India's government is planning the country's first comprehensive survey of higher education, The New York Times reported. The effort is being conducted out of the belief that a lack of reliable statistics about students and colleges hinders the development of the best policies.
Higher Education Quick Takes
Employees of the University of California who are at the top salary levels -- earning more than $245,000 -- are threatening to sue if pension rules are not changed to enlarge their potential retirement earnings, The San Francisco Chronicle reported. The employees say that the university committed to basing pensions on their actual salaries, not just the first $245,000 earned, and that failure to do so would make it more difficult for the university to attract talent. The demand comes at a time that the university is cutting pension benefits to deal with a massive deficit in the retirement fund.
A state judge in Florida ruled Thursday that the Legislature and not a new higher education board has the right to set tuition rates for the state's public universities, the Associated Press reported. The board was created in part to limit the political intrusion into decisions such as setting tuition rates. Appeals are expected.
The American Economic Association's board plans to discuss whether the organization should have an ethics code dealing with conflicts of interest, The New York Times reported. While many association leaders believe the group will not take action, the idea is that economists who participate in public life through op-eds, testimony and so forth should disclose ties they have to banks or various other financial entities. Critics of the association have said it should take a stand and develop policies comparable to those that require medical professors to disclose ties to pharmaceutical companies.
Just before leaving office as New York State's attorney general and becoming the state's governor, Andrew M. Cuomo announced the creation of a national center that will help students and their families better understand their student loan options, The New York Times reported. The center is being created with funds from settlements reached by various colleges and lenders with New York State -- all arising from Cuomo's inquiry into the relationships between lenders and colleges. New York State Higher Education Services Corporation will manage the new center, and the New York Public Interest Research Group will start a publicity campaign to let students know about the center.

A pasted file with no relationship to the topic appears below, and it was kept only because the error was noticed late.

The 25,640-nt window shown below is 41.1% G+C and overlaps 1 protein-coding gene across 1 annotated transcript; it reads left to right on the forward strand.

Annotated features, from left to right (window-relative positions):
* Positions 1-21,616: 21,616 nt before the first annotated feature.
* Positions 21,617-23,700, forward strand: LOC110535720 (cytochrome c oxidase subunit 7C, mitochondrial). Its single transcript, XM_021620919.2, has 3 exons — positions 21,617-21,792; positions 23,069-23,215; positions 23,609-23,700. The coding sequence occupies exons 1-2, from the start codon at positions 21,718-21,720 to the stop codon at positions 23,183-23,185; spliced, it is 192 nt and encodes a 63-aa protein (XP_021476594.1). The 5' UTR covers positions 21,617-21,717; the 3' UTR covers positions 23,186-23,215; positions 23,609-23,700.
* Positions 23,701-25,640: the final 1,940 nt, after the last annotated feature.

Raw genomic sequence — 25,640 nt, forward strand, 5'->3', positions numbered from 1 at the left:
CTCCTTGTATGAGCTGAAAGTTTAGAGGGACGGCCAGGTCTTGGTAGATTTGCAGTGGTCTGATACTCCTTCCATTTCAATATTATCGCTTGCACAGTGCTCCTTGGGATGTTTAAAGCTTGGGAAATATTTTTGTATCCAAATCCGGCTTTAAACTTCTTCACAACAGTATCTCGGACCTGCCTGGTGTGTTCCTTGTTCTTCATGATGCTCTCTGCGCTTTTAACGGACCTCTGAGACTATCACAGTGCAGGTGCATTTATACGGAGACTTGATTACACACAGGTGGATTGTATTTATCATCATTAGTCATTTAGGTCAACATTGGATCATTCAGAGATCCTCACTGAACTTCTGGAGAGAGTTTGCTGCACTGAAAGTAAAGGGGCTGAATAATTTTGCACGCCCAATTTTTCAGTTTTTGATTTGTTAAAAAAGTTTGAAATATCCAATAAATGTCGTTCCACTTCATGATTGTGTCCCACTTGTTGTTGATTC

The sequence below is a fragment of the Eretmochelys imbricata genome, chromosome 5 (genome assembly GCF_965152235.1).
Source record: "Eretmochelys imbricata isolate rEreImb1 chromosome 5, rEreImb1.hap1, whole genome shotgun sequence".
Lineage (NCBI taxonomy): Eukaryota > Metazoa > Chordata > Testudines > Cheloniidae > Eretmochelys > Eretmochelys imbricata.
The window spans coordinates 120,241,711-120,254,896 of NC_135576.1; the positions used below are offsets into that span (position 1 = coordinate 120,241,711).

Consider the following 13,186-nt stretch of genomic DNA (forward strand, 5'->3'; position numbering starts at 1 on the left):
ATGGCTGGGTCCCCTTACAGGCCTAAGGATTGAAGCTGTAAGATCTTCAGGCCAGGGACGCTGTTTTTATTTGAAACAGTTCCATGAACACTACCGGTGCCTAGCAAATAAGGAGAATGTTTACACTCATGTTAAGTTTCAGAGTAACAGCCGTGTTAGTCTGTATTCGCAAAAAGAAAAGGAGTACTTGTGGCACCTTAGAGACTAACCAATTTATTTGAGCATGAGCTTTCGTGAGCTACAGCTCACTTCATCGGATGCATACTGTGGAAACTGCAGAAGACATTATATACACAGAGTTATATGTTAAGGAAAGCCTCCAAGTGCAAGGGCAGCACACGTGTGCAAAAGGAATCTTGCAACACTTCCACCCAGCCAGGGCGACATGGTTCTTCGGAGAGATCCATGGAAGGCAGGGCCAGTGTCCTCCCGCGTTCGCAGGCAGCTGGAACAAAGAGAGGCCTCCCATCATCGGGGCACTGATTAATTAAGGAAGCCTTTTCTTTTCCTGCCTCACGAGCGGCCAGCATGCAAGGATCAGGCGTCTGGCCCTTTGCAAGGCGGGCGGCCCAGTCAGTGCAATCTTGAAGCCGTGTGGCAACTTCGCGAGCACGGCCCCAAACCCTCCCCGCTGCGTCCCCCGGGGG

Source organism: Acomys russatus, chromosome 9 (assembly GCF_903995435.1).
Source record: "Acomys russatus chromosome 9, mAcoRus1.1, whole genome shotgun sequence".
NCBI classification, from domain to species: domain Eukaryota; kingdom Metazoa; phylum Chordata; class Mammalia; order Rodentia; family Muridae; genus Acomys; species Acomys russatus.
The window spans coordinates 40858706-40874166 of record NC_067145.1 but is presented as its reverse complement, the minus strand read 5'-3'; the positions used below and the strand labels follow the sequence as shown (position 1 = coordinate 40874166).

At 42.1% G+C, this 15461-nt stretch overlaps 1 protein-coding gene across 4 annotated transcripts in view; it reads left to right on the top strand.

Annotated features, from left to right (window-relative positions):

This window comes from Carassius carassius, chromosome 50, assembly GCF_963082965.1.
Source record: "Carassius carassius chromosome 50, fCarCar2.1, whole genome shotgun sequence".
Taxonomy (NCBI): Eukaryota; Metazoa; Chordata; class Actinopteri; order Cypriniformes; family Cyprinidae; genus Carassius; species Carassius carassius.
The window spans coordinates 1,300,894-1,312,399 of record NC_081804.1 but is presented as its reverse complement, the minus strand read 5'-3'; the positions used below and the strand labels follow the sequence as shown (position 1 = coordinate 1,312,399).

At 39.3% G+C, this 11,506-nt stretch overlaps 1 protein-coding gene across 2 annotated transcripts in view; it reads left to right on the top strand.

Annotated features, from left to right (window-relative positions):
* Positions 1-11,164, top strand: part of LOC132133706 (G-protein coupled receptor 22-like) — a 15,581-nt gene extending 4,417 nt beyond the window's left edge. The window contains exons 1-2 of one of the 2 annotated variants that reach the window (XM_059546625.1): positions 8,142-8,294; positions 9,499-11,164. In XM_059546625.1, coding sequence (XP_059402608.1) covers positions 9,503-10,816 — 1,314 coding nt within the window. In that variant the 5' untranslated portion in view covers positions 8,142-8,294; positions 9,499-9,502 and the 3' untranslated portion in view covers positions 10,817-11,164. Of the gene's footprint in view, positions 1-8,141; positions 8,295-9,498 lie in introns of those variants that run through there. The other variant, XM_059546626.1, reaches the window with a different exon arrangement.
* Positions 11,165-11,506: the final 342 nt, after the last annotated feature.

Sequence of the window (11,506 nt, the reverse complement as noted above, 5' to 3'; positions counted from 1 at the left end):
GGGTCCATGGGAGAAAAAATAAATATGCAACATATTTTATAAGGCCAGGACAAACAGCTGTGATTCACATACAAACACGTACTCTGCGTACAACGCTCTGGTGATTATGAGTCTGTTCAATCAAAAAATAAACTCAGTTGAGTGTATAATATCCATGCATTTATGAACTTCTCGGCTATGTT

Stephens College will earn $1 million as a result of its employees losing more than the 250 pounds required in the unusual challenge from an anonymous donor, The Columbia Daily Tribune reported. The college's employees collectively lost 302 pounds.
The Association of American Law Schools is facing the prospect of a protest at its annual meeting in San Francisco this week because of a call by a labor group to boycott the Hilton hotel where parts of the meeting will be held. The association moved many sessions out of the hotel in response to the concerns, but leaders of the group note that there is no strike (just a boycott call) and that the organization signed a contract with the hotel nine years ago. Leaders of the association sent a letter to all law deans in December outlining efforts to move many sessions out of the hotel but also voicing concern that some speakers scheduled for the meeting had reported feeling "badgered and harassed" by demands that they move their sessions.
Some eyebrows are being raised in Florida over new data showing that some community college graduates -- generally in programs oriented toward science careers -- are earning more upon graduation than those who finish four-year degrees elsewhere, The Miami Herald reported. Those who graduate with an associate in science degree at a community college are reporting an average starting salary of $47,708. That's higher than the average for bachelor's degrees at either the state's public universities ($36,552) or private colleges and universities ($44,558).
Italy's parliament gave final approval in December to a controversial set of reforms for the nation's universities, The Wall Street Journal reported. The reforms would involve evaluating the quality of university research and of university efforts to train students for available jobs -- and funding formulas would change to reward institutions that do well and to cut funds to the others. Total government support for higher education is expected to be drop significantly over the next year, and many students and faculty members who have been taking to the streets in protests say that the changes will only exacerbate overcrowding and other problems created by years of inadequate budgets.
One of the hot ideas in higher education accountability circles is that public universities should have their financing based in part on how successful they are. A fight in Indiana may demonstrate how difficult that could be. The state is planning to distribute some of its support for public colleges based on an incentive formula, rewarding colleges for higher graduation rates, educating more low-income students and other goals. But as The Indianapolis Star reported, public universities that would not do well under the formula are questioning its fairness.